Wednesday, September 29, 2010
There were 8 of us kids, my brother and me, my stepmothers 5 kids and my baby sister, the product of the dad and stepmothers short lived marriage.
The land and the house belonged to my stepmothers parents, I have no idea how long the place had been abandoned, but it had no indoor plumbing, the water came from a pump down by the barn, some 50 yards from the house. There was very little in the house save a classic 19th century wood burning stove. The stove worked, and my stepmother frequently cooked on it. We had also dug a cooking pit using our collapsible army shovels. My Dad taught us how to prepare the coals where we cooked kettles of stew in a Dutch oven underground.
Living in such an environment with acres of playground in the form of woods, a pond, corn fields and an old barn we wandered, climbed, swam, explored, rode horses from down the road, and learned about things such as leeches, ticks and sharing a bedroom with skittish little mice.
I remember all of us kids bathing in the lake, it was that or under the icy cold well water from the hand pump. I remember all 8 of us sleeping on the floor in sleeping bags in the upstairs which was basically one large empty room, with mice.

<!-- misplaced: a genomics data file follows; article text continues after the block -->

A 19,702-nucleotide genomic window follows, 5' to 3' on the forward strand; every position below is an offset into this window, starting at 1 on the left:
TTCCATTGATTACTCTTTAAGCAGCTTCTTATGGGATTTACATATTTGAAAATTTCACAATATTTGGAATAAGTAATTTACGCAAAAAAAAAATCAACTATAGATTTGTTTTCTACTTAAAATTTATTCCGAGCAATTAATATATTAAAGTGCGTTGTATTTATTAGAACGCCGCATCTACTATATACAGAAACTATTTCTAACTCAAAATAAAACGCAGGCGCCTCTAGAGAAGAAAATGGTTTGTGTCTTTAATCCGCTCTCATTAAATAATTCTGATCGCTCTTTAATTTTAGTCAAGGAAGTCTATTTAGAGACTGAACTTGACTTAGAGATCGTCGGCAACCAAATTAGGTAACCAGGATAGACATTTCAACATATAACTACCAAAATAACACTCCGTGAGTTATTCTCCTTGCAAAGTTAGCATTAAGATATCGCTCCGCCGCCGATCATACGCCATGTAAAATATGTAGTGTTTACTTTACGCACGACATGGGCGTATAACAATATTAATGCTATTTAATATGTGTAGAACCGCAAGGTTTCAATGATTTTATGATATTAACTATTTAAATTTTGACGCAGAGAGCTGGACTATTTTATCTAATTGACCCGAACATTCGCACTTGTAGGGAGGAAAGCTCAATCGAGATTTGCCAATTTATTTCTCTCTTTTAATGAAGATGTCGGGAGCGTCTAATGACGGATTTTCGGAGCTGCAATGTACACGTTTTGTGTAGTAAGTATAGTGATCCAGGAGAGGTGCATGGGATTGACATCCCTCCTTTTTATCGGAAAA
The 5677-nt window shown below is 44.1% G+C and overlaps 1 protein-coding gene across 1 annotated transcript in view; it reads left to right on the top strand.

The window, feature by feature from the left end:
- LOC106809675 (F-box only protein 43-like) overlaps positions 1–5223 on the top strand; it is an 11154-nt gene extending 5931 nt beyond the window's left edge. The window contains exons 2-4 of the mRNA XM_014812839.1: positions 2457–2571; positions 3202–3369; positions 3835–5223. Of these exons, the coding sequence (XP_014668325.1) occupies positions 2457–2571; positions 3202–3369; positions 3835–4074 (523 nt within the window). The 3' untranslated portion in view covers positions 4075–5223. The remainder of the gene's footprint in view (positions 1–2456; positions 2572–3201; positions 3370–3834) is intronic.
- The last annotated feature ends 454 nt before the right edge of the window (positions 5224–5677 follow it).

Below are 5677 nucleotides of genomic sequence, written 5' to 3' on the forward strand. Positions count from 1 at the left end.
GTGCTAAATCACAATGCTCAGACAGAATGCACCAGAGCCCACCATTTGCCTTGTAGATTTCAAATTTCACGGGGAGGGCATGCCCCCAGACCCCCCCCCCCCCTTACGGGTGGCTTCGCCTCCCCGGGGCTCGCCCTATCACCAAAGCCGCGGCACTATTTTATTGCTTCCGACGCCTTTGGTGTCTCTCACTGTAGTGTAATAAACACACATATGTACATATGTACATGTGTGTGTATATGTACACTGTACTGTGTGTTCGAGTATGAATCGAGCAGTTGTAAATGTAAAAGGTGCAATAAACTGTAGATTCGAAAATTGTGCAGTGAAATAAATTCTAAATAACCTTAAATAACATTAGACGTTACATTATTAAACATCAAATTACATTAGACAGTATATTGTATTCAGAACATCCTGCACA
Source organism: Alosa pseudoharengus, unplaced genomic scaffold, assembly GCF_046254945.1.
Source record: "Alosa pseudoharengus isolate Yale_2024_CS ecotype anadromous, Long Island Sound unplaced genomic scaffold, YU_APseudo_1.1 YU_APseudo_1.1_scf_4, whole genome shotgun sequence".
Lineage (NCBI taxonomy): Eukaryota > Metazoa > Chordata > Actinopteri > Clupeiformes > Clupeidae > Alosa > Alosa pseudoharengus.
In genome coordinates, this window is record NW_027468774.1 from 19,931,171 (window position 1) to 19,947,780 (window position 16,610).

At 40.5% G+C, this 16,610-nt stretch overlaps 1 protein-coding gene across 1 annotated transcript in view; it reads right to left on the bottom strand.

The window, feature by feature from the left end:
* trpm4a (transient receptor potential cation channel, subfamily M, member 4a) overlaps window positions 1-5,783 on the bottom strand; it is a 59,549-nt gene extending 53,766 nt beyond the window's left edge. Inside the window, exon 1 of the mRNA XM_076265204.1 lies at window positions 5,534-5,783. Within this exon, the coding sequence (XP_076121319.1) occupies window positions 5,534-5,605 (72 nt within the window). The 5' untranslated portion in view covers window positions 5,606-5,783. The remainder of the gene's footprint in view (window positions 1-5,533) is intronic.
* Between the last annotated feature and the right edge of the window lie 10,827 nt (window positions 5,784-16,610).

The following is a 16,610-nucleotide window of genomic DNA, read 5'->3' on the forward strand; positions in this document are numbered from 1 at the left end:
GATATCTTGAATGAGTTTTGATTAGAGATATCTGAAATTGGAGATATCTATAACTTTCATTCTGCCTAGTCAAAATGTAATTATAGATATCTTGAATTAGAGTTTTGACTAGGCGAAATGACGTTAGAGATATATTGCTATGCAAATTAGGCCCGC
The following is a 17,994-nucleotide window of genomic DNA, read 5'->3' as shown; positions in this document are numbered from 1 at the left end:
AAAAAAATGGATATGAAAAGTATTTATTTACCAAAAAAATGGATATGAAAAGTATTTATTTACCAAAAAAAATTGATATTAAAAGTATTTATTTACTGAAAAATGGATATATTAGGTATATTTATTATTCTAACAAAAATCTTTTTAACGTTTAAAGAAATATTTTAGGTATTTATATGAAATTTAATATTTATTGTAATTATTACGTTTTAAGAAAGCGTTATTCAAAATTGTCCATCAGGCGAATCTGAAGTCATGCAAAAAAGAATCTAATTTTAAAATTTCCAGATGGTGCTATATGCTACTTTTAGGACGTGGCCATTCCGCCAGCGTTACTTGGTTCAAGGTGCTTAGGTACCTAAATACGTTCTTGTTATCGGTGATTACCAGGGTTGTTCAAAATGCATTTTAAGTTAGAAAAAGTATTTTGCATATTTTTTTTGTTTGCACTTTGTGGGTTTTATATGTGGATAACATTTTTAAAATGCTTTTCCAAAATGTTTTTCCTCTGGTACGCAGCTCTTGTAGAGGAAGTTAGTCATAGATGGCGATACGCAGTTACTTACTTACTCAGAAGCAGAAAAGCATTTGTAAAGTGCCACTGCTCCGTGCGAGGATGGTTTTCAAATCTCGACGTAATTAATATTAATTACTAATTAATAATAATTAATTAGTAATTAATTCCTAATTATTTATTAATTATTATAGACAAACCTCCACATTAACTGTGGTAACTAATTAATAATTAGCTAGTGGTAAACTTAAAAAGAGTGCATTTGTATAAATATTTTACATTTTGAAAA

When I look back now 40 years later with the training of a Social Worker, I realize today's bureaucracy would have had a field day with that scenario. I can imagine the initial assessment report...and it makes me laugh. I don't recall feeling neglected, or unhappy or maltreated. I recall one of the last years of pure childhood before puberty hit. I recall learning about nature and her ways by spending hours in the woods or at the lake. And best of all I remember riding a tall Appaloosa named Beau, galloping at top speed with the wind stinging my eyes, my tangled hair flying, feeling wild, brave, adventurous and unstoppable.
There's something to be said for letting kids be kids.
Copyright 2010, Jennifer Hazard